But Dr. Lowe said he and others viewed willpower as ''essentially an explanatory fiction.'' Saying that someone lacks willpower ''leaves people with the sense they understand why the behavior occurred, when in reality all they've done is label the behavior, not explain it,'' he said.

    ''Willpower as an independent cause of behavior is a myth,'' Dr. Lowe said. In his clinical practice, he takes a behavioral approach to weight control. In part, that involves counseling dieters to take a more positive attitude about their ability to lose weight. It also involves some practical steps. ''Most importantly,'' he said, ''you need to learn what behavioral steps you can take before you get in the situation where you're in the chair in front of the television with a bowl of potato chips.''

    It is important, he said, for dieters to keep in mind the formidable forces working against them and their so-called willpower. ''We live in about the most toxic environment for weight control that you can imagine,'' Dr. Lowe said. ''There is ready, easy availability of high-fat, high-calorie fast foods that are relatively affordable, combined with the fact that our society has become about as sedentary as a society can be.''

    But not all experts reject the notion of willpower. Dr. Kelly D. Brownell, director of the Yale Center for Eating and Weight Disorders, said this was the most difficult time in history for dieters, and that it would be a mistake to dismiss the willpower concept. ''A person's ability to control their eating varies over time, and you cannot attribute that to biology,'' he said.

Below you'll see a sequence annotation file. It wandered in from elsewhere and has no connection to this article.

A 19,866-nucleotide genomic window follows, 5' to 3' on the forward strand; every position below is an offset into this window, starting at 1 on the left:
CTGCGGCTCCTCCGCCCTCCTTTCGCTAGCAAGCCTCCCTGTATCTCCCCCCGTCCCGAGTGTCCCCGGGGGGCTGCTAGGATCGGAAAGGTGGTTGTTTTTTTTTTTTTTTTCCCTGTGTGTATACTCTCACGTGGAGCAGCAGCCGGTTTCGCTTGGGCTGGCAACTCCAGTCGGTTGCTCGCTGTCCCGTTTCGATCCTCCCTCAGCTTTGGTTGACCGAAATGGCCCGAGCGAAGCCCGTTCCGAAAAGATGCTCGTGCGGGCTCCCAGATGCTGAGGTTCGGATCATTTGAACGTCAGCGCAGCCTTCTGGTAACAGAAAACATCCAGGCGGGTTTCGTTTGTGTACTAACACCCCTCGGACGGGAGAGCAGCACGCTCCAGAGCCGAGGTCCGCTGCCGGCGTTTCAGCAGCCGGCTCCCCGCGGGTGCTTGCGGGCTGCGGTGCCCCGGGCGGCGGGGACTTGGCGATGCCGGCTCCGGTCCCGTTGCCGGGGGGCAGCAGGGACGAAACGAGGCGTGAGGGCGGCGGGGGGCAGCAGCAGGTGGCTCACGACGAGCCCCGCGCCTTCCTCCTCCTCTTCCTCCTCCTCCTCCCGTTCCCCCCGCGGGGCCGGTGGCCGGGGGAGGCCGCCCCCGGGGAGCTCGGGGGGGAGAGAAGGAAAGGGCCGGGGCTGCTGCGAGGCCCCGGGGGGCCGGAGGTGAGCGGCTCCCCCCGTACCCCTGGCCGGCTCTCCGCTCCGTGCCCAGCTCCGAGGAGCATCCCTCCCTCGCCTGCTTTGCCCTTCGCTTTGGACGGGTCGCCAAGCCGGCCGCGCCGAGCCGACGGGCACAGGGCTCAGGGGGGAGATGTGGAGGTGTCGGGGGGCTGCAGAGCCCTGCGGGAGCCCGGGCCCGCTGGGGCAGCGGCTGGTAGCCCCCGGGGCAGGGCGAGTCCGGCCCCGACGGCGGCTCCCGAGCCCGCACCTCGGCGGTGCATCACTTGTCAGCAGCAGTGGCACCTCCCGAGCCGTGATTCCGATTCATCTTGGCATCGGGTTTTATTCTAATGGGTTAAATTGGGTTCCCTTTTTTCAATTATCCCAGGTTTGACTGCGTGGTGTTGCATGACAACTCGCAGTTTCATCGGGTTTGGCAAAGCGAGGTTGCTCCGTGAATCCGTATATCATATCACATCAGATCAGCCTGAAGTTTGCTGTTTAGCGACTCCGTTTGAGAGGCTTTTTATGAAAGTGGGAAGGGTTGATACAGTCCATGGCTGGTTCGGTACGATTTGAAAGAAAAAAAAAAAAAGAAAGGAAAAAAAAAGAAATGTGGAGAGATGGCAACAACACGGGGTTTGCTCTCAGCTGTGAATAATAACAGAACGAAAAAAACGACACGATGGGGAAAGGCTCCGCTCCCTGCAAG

''There's a collective public loss of willpower because of this terrible food environment that challenges us beyond what we can tolerate,'' Dr. Brownell said. ''One needs much more willpower now than ever before just to stay even.''

    All the temptations notwithstanding, thousands find a way to lose weight and keep it off, a fact demonstrated by the National Weight Control Registry, a research project that keeps tabs on people who have lost at least 30 pounds and kept the weight off for more than a year.

    ''A lot of times in weight loss programs patients will say to me that they need to learn to be able to live with an apple pie in the refrigerator and not eat it,'' said Dr. Rena Wing, a professor of psychiatry at the University of Pittsburgh and Brown medical school, who is collaborating on the registry. Most behaviorists say dieters should instead arrange their lives so that they rarely have to confront such temptations.

    ''If I were to put an apple pie in front of everybody every minute of the day, I could probably break down everybody's quote-unquote willpower,'' she said. ''We really are trying to get away from this notion of willpower. If you make certain plans, you will be able to engineer your behavior in such a way that you will look as if you have willpower.''